Video conferencing helps the enterprise — and your career

video conferencing collaboration workplace mobility CSC Blogs

Digital collaboration platforms are flourishing as enterprise demand increases for productivity tools that enable team members in different locations to discuss ideas and strategies.

A new report from Global Market Insights projects the collaboration software market will see a 13% average compound annual growth rate from 2016 to 2024.

Collaboration tools include unified communications platforms that offer phone services, messaging, conferencing and more; enterprise social networks; content and project collaboration software and apps. Many of these collaboration platforms are cloud-based, enabling greater scalability and accessibility for remote and mobile workers.

One of the most effective collaboration tools — video conferencing — historically has been underutilized in enterprises due to a number of barriers, including poor performance, low employee adoption and cost.

However, video conferencing technology has improved greatly in recent years, making it not only much better quality, but less costly, easier to integrate and manage and accessible on multiple devices.

And just in time, because the Millennial generation that soon will dominate the workforce not only is used to video conferencing — through apps such as Apple’s FaceTime — they pretty much demand it.

A survey earlier this year by Redshift Research shows that 87% of Millennial workers want to work for a “video-enabled” enterprise, with 75% adding that poor video quality would be unacceptable.

Enterprises can only benefit by meeting those standards. As James Harkness writes in Dynamic Business, “Video collaboration is a hugely impactful tool for preventing ‘presence disparity.’ Being able to see others makes everyone on the video conference more engaged: If you’re a teleworker, you can’t be changing the laundry around or watching the footy like you could on an audio-only call where you are invisible. Not only does this make people pay attention, but it also helps to drive stronger team culture and unity.  People work better together when nobody gets to be ‘anonymous.’”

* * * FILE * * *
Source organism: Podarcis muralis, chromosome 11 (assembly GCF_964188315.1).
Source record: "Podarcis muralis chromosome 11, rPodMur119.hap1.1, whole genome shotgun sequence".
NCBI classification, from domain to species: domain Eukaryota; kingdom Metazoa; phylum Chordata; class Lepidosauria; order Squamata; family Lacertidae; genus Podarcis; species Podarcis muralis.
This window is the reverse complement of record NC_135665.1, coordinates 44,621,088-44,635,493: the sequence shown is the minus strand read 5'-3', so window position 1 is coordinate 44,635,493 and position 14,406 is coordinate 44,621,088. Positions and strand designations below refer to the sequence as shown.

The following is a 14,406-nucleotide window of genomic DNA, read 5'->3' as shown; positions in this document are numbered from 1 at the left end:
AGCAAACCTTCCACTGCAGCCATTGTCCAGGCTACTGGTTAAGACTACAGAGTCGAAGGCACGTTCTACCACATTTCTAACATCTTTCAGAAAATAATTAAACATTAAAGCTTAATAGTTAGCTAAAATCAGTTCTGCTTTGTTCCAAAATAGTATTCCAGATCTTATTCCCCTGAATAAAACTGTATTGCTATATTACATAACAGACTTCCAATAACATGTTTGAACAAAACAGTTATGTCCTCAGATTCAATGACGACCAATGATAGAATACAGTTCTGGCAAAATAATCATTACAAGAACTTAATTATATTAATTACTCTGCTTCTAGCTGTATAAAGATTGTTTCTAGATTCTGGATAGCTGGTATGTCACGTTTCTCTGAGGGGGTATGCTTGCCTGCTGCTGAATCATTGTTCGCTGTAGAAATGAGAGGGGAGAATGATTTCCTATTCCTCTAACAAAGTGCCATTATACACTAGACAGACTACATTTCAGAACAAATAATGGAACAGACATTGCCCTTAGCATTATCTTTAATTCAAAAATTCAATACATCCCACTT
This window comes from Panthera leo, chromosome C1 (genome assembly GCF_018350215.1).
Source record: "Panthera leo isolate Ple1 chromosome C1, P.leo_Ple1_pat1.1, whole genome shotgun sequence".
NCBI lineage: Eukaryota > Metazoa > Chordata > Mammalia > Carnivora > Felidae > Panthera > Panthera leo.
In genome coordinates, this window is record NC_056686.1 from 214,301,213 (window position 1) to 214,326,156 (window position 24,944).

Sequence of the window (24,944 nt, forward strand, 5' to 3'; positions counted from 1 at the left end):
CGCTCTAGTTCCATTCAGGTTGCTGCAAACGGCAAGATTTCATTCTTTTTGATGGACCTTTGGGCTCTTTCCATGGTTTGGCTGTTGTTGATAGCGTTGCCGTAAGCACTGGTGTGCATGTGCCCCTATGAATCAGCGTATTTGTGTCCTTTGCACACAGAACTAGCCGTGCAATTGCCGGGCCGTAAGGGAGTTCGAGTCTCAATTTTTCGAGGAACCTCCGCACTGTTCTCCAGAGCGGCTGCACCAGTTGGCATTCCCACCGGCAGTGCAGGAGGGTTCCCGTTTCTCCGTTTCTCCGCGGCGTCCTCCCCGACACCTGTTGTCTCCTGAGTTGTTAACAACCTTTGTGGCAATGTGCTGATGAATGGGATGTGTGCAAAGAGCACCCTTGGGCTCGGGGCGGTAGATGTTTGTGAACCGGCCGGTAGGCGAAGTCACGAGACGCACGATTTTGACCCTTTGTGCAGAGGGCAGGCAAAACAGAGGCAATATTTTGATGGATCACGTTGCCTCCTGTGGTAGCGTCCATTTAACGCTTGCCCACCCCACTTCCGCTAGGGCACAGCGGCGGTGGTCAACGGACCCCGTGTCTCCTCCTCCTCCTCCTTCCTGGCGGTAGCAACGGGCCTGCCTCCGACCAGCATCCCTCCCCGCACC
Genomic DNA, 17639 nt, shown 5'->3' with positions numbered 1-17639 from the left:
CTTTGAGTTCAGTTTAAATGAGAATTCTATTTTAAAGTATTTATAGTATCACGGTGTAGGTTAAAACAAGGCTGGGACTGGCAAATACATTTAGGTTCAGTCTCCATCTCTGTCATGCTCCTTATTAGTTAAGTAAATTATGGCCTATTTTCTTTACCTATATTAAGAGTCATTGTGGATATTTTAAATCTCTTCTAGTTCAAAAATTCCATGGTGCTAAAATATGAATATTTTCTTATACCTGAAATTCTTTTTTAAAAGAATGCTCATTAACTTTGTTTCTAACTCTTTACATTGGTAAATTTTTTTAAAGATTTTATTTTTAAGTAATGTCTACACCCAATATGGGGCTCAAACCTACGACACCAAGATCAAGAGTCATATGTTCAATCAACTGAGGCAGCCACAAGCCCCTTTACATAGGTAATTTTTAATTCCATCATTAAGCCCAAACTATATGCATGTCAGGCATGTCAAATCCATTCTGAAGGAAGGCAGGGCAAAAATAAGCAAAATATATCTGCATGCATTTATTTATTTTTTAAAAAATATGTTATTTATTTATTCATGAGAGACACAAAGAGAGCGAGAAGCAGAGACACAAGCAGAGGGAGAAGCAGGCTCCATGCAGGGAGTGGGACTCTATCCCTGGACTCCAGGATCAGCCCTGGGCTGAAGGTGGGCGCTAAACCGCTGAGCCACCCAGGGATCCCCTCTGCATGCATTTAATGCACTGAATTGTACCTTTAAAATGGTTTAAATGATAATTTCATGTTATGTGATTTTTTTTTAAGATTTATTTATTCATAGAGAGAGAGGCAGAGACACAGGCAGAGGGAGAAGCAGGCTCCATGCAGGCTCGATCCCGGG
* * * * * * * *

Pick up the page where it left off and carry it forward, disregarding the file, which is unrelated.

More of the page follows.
All true. But video conferencing provides another benefit to the employee: It gives them invaluable practice in “sharpening up.” People on a video call are much more attentive and alert — OK, at least seemingly — than a group of people slouched around a conference table.

That’s almost entirely because when you’re on a video call, you feel as though everyone is looking at you, whereas when you’re in a conference room, the focus typically is on you only when you’re speaking.

Further, as video conferencing becomes even more commonplace, people who already know how to “present well” will stand out. So if you’re one of those workers who dreads the thought of that red light going on at the top of their laptop, it’s time to get ready for your close-up. You’ll be glad you did.

RELATED LINKS

Is Workplace the right collaboration tool for your enterprise?

Co-creation: Perfecting the dance of media creators

The high cost of gaps in enterprise mobility

 

Comments

  1. I think this is really interesting, there’s a real set of rules with video conferencing which I don’t think are widely understood yet. I know a lot of people are very uncomfortable with being called via video directly. Most prefer to be called, and then have video enabled.

    I think there’s still a stigma with a lot of people who aren’t comfortable using video at all – I hadn’t considered the influence technologies like facetime would bring to the office. It will be exciting to see!

    Like

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